These remarks by Fox raise very important questions for any approach to radical democracy that stresses the importance of civil society and the solidarities that are formed within it. And it suggests some crucial empirical research questions as well: Under what conditions are locally embedded cultural identities and solidarities either compatible with or supportive of more universalistic goals and values? When do they act as barriers to more cosmopolitan universalism? One possibility is that the ways in which different sources of social cleavage and identity overlap or cross-cut each other determines the extent to which local identities become exclusionary and antagonistic or open to broader solidarities.
Another view is that the answer to these questions is so contingent on the particular forces in play in any given historical context that it is not possible to formulate general hypotheses. In any case, understanding these issues should be an integral part of studying real utopian possibilities.
5. Unconditional Basic Income
John Quiggin (March 26) supports the broad normative goals of Unconditional Basic Income, but thinks that it is probably too expensive to be a “real” utopia. He argues that if every person in Australia were to receive an unconditional basic income set at the level of the minimum pension for a person over 65 – about US$16,000 – this would cost around 30% of National Income (based on an estimate of a gross cost of 40% of national income along with a clawback of 10%). Given that the state would still need to fund health, education, infrastructure, defense and other things, this would bring state spending to somewhere around 60% of national income. “There is no doubt,” he argues, “that such a policy would represent a substantial transformation, sufficient to justify the ‘utopian’ label.” He therefore proposes an alternative policy, a guaranteed minimum (GMI) income achieved “by raising existing income support benefits to the target level, then making access to the basic income unconditional for those with no other source of income.” Quiggin did not spell out the mechanics of his GMI proposal, but assuming that the “basic income” in the last clause is the same as the “target level” in the first clause, then the scheme would like this (with a target of $16,000/year): if you had zero income you would receive $16,000; if you earned $10,000 you would get $6,000; if you earned $15,000 you would get $1,000; and if you earned $16,000 or above you would get nothing.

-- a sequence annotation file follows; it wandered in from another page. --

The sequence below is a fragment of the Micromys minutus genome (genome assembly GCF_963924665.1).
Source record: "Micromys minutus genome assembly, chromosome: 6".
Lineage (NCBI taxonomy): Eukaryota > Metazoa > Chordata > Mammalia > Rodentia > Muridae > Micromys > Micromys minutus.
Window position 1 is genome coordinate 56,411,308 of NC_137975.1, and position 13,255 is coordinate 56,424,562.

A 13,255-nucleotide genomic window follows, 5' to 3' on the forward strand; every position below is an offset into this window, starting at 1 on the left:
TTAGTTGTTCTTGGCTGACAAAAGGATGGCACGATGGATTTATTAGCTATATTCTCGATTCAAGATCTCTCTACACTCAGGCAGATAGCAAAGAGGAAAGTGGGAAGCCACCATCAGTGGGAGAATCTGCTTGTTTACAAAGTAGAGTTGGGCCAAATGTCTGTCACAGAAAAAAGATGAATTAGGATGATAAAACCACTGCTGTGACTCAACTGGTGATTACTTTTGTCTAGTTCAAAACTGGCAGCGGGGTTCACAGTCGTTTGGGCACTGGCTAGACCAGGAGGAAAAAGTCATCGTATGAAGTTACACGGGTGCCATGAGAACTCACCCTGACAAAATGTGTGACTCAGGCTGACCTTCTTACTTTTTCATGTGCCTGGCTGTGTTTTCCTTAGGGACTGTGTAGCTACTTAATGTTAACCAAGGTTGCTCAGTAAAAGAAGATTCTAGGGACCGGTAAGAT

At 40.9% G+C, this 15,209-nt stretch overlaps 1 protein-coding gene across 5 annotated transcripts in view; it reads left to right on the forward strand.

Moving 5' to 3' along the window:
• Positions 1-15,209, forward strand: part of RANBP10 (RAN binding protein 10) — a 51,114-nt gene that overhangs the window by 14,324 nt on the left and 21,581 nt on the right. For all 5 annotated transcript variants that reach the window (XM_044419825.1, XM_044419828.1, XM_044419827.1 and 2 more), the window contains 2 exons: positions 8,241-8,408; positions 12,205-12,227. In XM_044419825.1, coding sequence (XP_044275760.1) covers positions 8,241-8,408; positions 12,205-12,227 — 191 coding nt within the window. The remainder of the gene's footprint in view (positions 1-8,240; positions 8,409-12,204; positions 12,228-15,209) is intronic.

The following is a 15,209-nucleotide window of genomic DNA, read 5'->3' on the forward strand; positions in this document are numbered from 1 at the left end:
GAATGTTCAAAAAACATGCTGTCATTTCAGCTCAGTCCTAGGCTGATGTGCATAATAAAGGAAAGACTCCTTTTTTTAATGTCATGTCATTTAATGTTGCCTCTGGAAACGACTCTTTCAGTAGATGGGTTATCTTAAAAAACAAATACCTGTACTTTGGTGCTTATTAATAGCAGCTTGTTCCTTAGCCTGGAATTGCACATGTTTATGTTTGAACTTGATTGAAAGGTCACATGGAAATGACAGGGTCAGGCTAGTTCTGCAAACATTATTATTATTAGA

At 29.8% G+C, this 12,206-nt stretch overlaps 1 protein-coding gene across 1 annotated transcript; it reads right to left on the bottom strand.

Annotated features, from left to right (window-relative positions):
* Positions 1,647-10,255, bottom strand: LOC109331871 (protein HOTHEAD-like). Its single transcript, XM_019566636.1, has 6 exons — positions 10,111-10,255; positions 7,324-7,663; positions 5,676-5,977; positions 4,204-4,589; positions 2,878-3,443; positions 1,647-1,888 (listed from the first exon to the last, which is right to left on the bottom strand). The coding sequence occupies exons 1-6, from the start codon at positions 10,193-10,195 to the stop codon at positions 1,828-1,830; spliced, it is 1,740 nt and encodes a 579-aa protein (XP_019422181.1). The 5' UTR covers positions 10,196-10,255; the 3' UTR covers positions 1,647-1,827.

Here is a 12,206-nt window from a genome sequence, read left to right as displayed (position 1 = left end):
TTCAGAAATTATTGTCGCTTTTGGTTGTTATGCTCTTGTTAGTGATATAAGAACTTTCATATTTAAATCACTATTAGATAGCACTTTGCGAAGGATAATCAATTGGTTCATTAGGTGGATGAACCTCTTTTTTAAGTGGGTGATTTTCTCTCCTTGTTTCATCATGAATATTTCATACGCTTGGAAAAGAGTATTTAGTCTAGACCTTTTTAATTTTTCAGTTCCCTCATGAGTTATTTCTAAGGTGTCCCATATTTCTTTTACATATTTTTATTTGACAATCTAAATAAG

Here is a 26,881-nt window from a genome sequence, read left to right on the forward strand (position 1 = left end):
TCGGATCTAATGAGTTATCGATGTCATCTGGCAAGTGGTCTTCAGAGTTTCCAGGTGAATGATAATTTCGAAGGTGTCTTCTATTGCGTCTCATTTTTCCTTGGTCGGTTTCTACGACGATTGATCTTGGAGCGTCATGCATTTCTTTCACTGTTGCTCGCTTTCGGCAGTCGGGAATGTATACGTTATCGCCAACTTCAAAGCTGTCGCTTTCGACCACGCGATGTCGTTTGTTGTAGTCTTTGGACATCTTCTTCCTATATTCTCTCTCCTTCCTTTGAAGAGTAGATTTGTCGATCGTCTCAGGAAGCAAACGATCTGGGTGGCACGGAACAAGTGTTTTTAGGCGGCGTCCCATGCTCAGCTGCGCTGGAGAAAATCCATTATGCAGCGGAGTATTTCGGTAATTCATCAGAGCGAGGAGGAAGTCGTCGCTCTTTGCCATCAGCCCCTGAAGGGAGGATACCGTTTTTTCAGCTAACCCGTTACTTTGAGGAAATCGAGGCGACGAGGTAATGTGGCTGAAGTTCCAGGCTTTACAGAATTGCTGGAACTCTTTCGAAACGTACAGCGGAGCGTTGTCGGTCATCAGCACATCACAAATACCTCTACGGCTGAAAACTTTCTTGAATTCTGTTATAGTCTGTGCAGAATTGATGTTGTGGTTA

If indeed the political conditions are such that a guaranteed minimum income would be more easily instituted than a true unconditional basic income, then it might be a good move in the right direction. A future move to UBI might be easier from a platform of guaranteed minimum income than other forms. There are, nevertheless, two reasons to be wary of GMI and prefer UBI.
First, a guaranteed minimum income of the sort described by Quiggin is a strictly means-tested program. Many people think that if one is concerned about alleviating poverty then means-tested programs are better since they direct the money where it is needed. As one of the comments to the Quiggen essay notes: “The UBI has all the problems of any universal benefit, which is that it is, well, universal. What’s the point of giving 20,000 dollars to Bill Gates? He doesn’t need it. Lots of other people don’t need it.” There are good reasons, however, that in general progressives should prefer universal programs. As it is sometimes quipped, programs limited to the poor are always poor programs. We give universal free K-12 education to everyone including Bill Gates’ children, and most countries also provide universal health care. Means-tested programs generate a clear bright line between net recipients and net contributors and therefore tend to reinforce cleavages between these groups. And since the rich and powerful are clearly on one side of this cleavage, it increases their capacity to form a coalition to minimize the level of the program. Everyone getting the benefit affirms the idea that this is a right that we all share, and softens the boundary at any given moment between those who directly benefit and those who don’t. This is an important reason why, in the United States, it has been so much more difficult to attack Medicare (the universal health care program for the elderly) than Medicaid (the means-tested program for the poor), and why social security remains such a broadly popular income support program.
It is also important to note that the total net cost of a BI is not greater than a means-tested income support program that would provide the same level of benefits to those who would be net beneficiaries in a means tested program. Remember, in a UBI system, even though Bill Gates would receive a basic income grant like everyone else, his net after-tax income would go down, not up, because his taxes would rise by much more than the BI he receives. The total cost of a UBI, therefore, depends on how steeply the income tax on total income rises.